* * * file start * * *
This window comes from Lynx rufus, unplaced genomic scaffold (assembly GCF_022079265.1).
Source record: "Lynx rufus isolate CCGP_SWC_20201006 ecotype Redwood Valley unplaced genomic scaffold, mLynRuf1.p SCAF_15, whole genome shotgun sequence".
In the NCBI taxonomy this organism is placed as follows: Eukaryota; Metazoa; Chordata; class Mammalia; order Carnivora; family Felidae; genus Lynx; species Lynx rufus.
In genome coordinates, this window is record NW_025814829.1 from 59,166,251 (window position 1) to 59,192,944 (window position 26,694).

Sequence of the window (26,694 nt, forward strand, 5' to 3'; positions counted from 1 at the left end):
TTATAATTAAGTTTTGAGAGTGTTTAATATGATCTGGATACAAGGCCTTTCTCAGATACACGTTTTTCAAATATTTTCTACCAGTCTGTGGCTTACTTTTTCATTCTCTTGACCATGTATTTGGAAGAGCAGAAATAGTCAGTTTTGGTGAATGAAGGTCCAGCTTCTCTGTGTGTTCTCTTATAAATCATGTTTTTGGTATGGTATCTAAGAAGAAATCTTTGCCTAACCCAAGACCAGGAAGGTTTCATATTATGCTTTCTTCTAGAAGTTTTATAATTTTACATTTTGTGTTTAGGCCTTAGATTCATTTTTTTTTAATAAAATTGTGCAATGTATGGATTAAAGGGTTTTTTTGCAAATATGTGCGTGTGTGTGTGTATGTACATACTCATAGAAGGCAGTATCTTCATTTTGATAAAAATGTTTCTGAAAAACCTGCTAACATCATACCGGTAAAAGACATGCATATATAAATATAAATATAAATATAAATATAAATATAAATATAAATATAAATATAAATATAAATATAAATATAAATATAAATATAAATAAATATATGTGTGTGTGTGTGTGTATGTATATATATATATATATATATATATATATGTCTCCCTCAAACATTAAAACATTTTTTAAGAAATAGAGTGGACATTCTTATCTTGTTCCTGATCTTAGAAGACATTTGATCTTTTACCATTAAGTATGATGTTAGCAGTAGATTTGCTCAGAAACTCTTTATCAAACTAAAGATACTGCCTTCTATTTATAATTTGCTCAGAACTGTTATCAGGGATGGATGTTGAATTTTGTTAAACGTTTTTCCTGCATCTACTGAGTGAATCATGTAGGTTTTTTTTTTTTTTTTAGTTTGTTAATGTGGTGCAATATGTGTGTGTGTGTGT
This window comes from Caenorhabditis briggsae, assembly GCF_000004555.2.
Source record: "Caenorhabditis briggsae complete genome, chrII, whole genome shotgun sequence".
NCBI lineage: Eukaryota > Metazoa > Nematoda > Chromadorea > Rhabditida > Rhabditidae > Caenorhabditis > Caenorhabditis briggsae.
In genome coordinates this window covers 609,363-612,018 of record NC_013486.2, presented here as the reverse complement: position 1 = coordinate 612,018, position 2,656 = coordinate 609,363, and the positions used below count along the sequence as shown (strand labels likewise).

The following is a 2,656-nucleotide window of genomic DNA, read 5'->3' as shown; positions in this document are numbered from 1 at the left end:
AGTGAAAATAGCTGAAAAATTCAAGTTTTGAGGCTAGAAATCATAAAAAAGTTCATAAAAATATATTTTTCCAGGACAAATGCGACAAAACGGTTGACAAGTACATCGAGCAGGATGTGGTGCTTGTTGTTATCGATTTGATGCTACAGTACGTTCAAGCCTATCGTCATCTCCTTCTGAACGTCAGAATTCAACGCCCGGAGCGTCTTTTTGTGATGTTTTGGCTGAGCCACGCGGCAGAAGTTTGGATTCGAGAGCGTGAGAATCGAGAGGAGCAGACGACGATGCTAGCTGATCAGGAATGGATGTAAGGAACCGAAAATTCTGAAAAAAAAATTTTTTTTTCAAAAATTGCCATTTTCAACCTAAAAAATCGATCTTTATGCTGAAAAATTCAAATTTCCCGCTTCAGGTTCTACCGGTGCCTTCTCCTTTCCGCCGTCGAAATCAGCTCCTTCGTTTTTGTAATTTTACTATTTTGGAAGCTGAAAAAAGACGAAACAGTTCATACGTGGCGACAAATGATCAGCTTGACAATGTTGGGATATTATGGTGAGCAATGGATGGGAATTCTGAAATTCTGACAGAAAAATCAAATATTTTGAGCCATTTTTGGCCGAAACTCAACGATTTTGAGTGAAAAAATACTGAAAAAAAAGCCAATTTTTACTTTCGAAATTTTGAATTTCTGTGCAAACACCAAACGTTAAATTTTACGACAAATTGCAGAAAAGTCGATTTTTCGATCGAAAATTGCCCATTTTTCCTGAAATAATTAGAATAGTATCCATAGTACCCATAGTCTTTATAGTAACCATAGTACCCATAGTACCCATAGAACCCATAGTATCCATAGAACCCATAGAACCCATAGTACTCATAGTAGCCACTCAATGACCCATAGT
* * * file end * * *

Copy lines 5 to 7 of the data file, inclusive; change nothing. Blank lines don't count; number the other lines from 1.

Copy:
Sequence of the window (26,694 nt, forward strand, 5' to 3'; positions counted from 1 at the left end):
TTATAATTAAGTTTTGAGAGTGTTTAATATGATCTGGATACAAGGCCTTTCTCAGATACACGTTTTTCAAATATTTTCTACCAGTCTGTGGCTTACTTTTTCATTCTCTTGACCATGTATTTGGAAGAGCAGAAATAGTCAGTTTTGGTGAATGAAGGTCCAGCTTCTCTGTGTGTTCTCTTATAAATCATGTTTTTGGTATGGTATCTAAGAAGAAATCTTTGCCTAACCCAAGACCAGGAAGGTTTCATATTATGCTTTCTTCTAGAAGTTTTATAATTTTACATTTTGTGTTTAGGCCTTAGATTCATTTTTTTTTAATAAAATTGTGCAATGTATGGATTAAAGGGTTTTTTTGCAAATATGTGCGTGTGTGTGTGTATGTACATACTCATAGAAGGCAGTATCTTCATTTTGATAAAAATGTTTCTGAAAAACCTGCTAACATCATACCGGTAAAAGACATGCATATATAAATATAAATATAAATATAAATATAAATATAAATATAAATATAAATATAAATATAAATATAAATATAAATATAAATATAAATAAATATATGTGTGTGTGTGTGTGTATGTATATATATATATATATATATATATATATGTCTCCCTCAAACATTAAAACATTTTTTAAGAAATAGAGTGGACATTCTTATCTTGTTCCTGATCTTAGAAGACATTTGATCTTTTACCATTAAGTATGATGTTAGCAGTAGATTTGCTCAGAAACTCTTTATCAAACTAAAGATACTGCCTTCTATTTATAATTTGCTCAGAACTGTTATCAGGGATGGATGTTGAATTTTGTTAAACGTTTTTCCTGCATCTACTGAGTGAATCATGTAGGTTTTTTTTTTTTTTTTAGTTTGTTAATGTGGTGCAATATGTGTGTGTGTGTGT
This window comes from Caenorhabditis briggsae, assembly GCF_000004555.2.